Production in settlement

The stores purchase AHAVA products through a Danish importer, Trademade Cosmetics, who confirms to DanWatch that the production of the beauty products occurs in Mitzpe Shalem on the West Bank.

Mitzpe Shalem is located in the Jordan Valley close to the Dead Sea in the eastern part of the Israeli occupied West Bank.

However more and more Danish companies increasingly debate trading with products from settlements, Erik Kloppenborg Madsen tells:

“There is a clear tendency towards businesses and investors avoiding trading with or investing in products from settlements due to ethical concerns. Particularly the last few years, more companies and investors have become clearer in terms of the problem.”
COOP and Dansk Supermarked have earlier stated that they do not sell products, which have been produced in settlements on the Israeli occupied West Bank.

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G4S pulls out of Israeli Prisons Tue, 16 Sep 2014 13:45:38 +0000 Torture and the imprisonment of children and political prisoners. Until last week, the Danish-British security company G4S supplied technology and thus contributed, according to Amnesty International, among others, to systematic human rights violations in the Israeli security services. However, that ends now.

At the annual general meeting at G4S last week, the company announced that it will not be renewing its contracts with the Israeli prison services when they expire over the course of the next three years.

In 2010, DanWatch revealed that G4S had contracts with the Israeli occupying force in terms of supply of guard services and technology to checkpoints and the wall between the West Bank and Israel, which was deemed to be contrary to international law back in 2004. The contracts also obligate G4S to supply security technology to Israeli prisons in the West Bank and in Israel, where human rights organizations have documented the use of torture, the imprisonment of miners and the systematic imprisonment of political prisoners.

Over the past few years, hunger strikes and serious human rights violations inside the prisons have sparked international attention to contracts between G4S and the Israeli security services. G4S has not had personel stationed in the prisons on a daily basis, instead it supplies and services infrastructure.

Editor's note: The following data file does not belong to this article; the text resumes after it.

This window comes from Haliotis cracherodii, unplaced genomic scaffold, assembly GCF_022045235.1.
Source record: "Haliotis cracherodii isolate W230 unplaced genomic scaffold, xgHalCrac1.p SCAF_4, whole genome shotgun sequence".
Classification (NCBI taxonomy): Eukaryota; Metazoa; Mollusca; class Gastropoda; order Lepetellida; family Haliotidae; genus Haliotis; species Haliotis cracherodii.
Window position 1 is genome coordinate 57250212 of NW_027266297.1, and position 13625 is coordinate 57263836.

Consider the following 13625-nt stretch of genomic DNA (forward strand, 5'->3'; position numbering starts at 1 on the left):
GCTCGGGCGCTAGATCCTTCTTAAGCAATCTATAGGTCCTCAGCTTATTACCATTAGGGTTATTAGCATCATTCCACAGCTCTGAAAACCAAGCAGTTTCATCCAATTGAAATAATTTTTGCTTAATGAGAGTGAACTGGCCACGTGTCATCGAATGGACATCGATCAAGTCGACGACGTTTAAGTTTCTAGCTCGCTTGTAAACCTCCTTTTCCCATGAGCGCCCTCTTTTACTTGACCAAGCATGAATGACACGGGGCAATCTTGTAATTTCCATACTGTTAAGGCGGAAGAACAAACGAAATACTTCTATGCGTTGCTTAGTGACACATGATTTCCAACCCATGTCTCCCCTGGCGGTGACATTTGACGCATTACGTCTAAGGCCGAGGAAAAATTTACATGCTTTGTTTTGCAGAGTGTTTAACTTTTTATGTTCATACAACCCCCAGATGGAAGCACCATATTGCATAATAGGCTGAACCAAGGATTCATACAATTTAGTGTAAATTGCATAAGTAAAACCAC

In May of last year, G4S terminated its supply of security and surveillance equipment to the Israeli Ofer prison in the West Bank, the Israeli ‘E1’ police station in the West Bank as well as checkpoints along the wall that separates the West Bank from Jerusalem and Israel.

The remaining G4s contracts, which have been active so far, will now be phased out over the course of the next three years.

What remains are the company’s contracts with private businesses that stand for civil infrastructure in the settlements, such as banks and supermarkets. According to the 4 th Geneva Convention, it is illegal for an occupying force to move an occupied population to the territory of the occupying force; an international law that Israel violates through the imprisonment of Palestinians in Israel.

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G4S: We’ll stay in prisons and settlements Thu, 13 Jun 2013 08:36:14 +0000 So far it has been impossible to get details about exactly which contracts G4S intends to pull out of and which activities in connection with the controversial occupation of Palestine they intend to continue.

But now Media Relations Manager Piers Zangana confirms to DanWatch that G4S is continuing its contracts with private and commercial clients in Israeli settlements and its contracts with Israeli prisons. Piers Zangana says to DanWatch  that G4S is withdrawing from the servicing of security and surveillance equipment in the Israeli prison Ofer placed in the Palestinian West Bank, the Israeli E1 prison in the West Bank and checkpoints along the wall that separates the West Bank from Jerusalm and Israel.

Piers Zangana stresses that G4S does not have contracts involving the total operation of Israeli prisons.

 Amnesty International, who them selves have ended their contracts with G4S, are not satisfied:

”It is worrying that G4S has chosen only to pull out of one Israeli prison on the West Bank and not from the Ktziot, Megiddo and Damon prisons in Israel, all of which contain Palestinian prisoners,” says Trine Christensen, Vice-Secretary General of Amnesty International Denmark, and adds:

”It is a violation of the Geneva convention that Palestinian prisoners are kept in Israel. Furthermore, many of the Palestinian prisoners in Israel have received administrative imprisonment without having been sentenced.”

Pulling out of selected activities after media storm

G4S became subject to a media storm when DanWatch in 2010 revealed the company’s association with the Israeli occupation of Palestine. After pressure from NGOs, G4S announced that they would pull out of activities in Israel and Palestine, but without going into details.

In an interview with Jyllands-Posten, Thomas Medom, spokesperson on political affairs of the Socialist People’s Party in Aarhus city council, was pleased when G4S announced retractions, because the city council has large contracts with the company. Today, after the details have been disclosed, he says: